Arial shots of Eatonville (1950s)

Looking down at Eatonville (1950s)
Looking down at Eatonville (1950s)

This shot of Eatonville was taken around the 1955, I believe in conjunction with Operation Bootstrap. If anyone has a better date, please let me know.

The picture may be grainy, but there’s no question that it’s Eatonville. The high school  and the football field — which looks like it used more for baseball — stand out at the bottom.

I had thought that the dark-roofed building at the top left of the football field was the FFA poultry barn I was mistaken. Pat Van Eaton says, “It was the 1952 addition to the grade school. It had rooms for kindergarten, 1st, 2nd and 3rd grades.  The school lunchroom was in the basement. It was a California design with a “flat” roof that drained toward the center and had massive single pane windows for the class rooms. We’re lucky it go demo’d”

Photo courtesy of Pat Van Eaton and the Eatonville Historical Society.

Click on image to enlarge.

10 responses to “Arial shots of Eatonville (1950s)”

  1. You can see the sign at the triangle entering town, showing Mashell ave. as “City Center”, and Washington ave.(or Meridian) as “Truck Route” Back in those days, there were not any businesses on Washington ave. and used by the logging trucks to keep them off Mashell Ave., the “MAIN” street of Eatonville. Great pic !!


    • I like the picture too. I heard that they made the “truck route” to divert them away from the school as well. Unfortunately, now everyone who comes to Eatonville via 161 drives through Washington and never drives down Mashell.


      • A rotten shame that the traffic now by-passes downtown. That has probably hurt alot of businesses on Mashell Ave. Of couse the town has adapted an built businesses on Washington Ave and Center St.I think that has taken away some of the small town charm, of having all the businesses on one MAIN street. But that’s just my opinion.


  2. Hi The building you think is the poultry barn is really a “new’ca 1952 addition to the grade school. It had rooms for kindergarten,1st,2nd & 3rd grades . The school lunchroom was in the basement.It was a California design with a “flat’ roof that drained toward the center & had massive single pane windows for the class rooms.We are lucky that it got demo ed.


    • I remember that building, I attended kindergarten through 3rd grade there,(’58-’61) the Lunchroom and recreation room were in the basement. we would all have to go to the lunchroom during a “bomb alarm” and crouch under the lunchroom tables with our coats over our heads(Cuban Missile crisis era) our coats would surely protect us from nuclear fall-out !! The recreation area was used for school sponsered square dancing, and when skate boards (Metal skates fastened to a board, with masking tape wrapped on the wheels to quiet them down) became popular , we got to ride those down there.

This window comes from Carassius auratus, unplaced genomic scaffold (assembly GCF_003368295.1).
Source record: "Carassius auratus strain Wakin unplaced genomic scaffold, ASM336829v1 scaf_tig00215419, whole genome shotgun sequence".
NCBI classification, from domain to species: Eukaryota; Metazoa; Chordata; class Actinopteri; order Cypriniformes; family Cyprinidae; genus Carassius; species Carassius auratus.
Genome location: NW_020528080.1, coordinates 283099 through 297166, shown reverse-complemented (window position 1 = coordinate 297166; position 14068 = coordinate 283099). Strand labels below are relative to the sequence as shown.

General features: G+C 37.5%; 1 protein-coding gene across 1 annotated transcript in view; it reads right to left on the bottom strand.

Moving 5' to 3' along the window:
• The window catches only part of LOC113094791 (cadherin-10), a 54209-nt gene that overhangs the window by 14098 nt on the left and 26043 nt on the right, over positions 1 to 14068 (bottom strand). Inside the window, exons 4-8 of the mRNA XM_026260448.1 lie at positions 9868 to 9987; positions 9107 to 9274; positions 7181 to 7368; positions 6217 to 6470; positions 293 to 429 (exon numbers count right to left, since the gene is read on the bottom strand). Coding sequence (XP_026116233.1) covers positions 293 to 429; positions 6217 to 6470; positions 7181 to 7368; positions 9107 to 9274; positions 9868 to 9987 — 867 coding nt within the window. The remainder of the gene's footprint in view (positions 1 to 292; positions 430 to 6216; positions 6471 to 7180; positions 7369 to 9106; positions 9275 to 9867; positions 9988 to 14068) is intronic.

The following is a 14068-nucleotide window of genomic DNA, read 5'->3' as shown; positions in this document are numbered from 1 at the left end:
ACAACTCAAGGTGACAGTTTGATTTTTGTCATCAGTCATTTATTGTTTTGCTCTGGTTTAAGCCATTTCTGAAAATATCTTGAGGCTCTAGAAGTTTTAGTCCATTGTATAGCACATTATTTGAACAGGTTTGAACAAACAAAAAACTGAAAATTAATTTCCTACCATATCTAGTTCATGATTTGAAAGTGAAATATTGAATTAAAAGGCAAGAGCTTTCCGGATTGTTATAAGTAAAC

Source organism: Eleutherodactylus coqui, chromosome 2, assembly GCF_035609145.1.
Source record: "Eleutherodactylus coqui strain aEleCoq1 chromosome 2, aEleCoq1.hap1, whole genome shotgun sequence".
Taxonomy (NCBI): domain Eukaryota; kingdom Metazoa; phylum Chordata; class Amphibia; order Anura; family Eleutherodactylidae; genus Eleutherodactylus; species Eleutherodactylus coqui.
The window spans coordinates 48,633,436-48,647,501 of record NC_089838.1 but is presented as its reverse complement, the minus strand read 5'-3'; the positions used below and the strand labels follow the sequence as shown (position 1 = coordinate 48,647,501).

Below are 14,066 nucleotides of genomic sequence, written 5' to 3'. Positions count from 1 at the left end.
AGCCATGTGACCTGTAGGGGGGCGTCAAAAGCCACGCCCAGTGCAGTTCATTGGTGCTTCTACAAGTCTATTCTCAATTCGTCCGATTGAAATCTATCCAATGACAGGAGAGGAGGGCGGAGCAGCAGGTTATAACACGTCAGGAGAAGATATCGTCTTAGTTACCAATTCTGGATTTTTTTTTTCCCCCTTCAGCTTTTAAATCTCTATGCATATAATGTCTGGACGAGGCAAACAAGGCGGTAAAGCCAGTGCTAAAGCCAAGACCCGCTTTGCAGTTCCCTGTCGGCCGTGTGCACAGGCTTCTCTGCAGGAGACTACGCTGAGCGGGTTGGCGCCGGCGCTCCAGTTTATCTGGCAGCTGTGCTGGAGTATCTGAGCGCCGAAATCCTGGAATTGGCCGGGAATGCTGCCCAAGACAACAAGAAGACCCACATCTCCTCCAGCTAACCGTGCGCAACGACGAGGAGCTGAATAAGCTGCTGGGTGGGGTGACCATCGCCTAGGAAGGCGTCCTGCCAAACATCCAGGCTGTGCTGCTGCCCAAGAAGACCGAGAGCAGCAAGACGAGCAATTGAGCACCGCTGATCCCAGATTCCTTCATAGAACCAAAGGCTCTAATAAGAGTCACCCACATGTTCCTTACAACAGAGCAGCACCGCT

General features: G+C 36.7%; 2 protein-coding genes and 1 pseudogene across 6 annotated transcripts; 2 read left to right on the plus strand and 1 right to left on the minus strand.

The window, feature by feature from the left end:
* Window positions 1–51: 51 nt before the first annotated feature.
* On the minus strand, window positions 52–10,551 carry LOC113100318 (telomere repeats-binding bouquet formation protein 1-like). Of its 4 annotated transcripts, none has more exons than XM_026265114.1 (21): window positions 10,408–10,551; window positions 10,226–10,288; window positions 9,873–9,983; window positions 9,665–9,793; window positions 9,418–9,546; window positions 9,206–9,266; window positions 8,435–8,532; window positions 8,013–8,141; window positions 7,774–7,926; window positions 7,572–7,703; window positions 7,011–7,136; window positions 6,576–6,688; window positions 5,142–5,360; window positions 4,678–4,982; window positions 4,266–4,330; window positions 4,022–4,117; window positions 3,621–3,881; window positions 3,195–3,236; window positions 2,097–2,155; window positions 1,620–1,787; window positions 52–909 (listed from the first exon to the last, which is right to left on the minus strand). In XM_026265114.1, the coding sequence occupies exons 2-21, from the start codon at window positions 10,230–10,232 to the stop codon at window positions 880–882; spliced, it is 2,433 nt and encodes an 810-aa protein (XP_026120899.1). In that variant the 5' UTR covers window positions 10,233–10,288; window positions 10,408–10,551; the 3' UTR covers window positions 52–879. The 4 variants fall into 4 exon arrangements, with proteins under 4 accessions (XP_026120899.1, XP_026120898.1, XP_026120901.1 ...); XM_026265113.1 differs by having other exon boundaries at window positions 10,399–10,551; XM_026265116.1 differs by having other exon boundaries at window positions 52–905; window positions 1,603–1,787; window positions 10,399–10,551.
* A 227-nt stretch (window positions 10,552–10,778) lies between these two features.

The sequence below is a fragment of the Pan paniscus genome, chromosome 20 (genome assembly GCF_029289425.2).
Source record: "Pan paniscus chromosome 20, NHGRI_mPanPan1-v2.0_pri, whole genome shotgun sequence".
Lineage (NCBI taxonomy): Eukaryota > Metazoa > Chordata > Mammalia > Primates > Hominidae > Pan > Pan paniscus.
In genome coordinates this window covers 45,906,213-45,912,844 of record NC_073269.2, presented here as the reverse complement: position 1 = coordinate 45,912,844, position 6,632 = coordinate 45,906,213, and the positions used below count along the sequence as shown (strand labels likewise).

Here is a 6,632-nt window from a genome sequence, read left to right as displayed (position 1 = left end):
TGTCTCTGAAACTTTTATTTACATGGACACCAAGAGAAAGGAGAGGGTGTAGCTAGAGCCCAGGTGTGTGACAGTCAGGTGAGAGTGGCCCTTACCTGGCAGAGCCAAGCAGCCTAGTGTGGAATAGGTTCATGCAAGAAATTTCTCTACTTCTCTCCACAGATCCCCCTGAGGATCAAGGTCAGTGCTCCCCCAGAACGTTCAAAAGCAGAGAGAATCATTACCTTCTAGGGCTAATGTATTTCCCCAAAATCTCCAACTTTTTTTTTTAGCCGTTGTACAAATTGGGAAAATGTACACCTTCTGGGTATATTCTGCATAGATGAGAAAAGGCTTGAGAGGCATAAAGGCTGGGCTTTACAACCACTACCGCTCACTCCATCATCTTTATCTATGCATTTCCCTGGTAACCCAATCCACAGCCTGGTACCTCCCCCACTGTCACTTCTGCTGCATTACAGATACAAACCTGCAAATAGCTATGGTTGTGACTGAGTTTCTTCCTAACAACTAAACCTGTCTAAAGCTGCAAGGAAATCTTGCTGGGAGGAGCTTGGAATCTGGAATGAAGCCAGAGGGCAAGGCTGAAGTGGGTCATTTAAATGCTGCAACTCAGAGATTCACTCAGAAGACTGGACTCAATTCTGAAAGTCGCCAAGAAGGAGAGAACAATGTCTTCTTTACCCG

• Yeah, I did all my elementary school years there, and wondered at the time why it had a flat roof. You think I would have recognized it. Sheesh! 🙂 But I did like the the cafeteria in the basement. Thought it was always cool when then had the carnival down there. Kind of like having a party in a friend’s basement.


      • It looks like the swings, teatherball, monkey bars, and covered play areas were not in yet. I also remember the bake sales, and canivals in the basement. Funny how vivid all that is in my mind !! ( What I had for lunch today totally evades me though !!) Actually the roofs on the other buildings are flat also, with hot mop tar roofing, with a scupper style drainage system. The “california-V” roof is not a bad design, if it is built properly with enough cricket to make the water flow away from the center of the roof.


      • I still have scars from the swings (built on concrete, ideal for the clumsy children like myself), the merry-go-round (where I think the goal was to see who got sick to their stomach the first and flew off while spinning at 30 MPR) and the killing machine that looked a lot like a metal maypole. (You can find it if you look up “dangerous playground equipment of the 1960s).

        If you’re not familiar with the maypole, you hung on to your metal handle and the bigger kids got it going. Your feet lifted off the ground and you were flying. Very cool for the first five minutes, when you realized there was no “stop” button and no amount of screaming would get the bigger kids to slow it down. So the goal turned into —hang on for your life until it slowed and your feet could touch — which was usually at the end of recess.

        My experience was that your hands got sweaty or your muscles gave out long before the end of recess and you went flying backwards, again onto concrete. This time though, because of the speed and the fact that you actually flying, the landing was a frontal skid and the loss of 90% of skin from your ankles to your forehead.

        I got the guts to go on the maypole about once year — I can only imagine I had a perverse need to fly. Never was able to hold on. I came home looking like freshly ground hamburger.


  3. I remember the maypole also, a nasty sort of child cruelity contraption !! I never did under stand why there was blacktop, or concrete under and around ALL the things a kid could fall off of ??? On the same thought as the maypole, later in life, when i was dating my wife, we went to the Oregon State fair. We decided to ride the “swings” much like the maypole, but spinning horizantally at 2000 mph, held to this horrible evil machine by only a couple of flimsy chains, I am picturing the chains breaking, thus flinging me 20 miles away from the fairgrounds. !!!! My wife said I was as white as a ghost !! We…(she) still laughs about it !!


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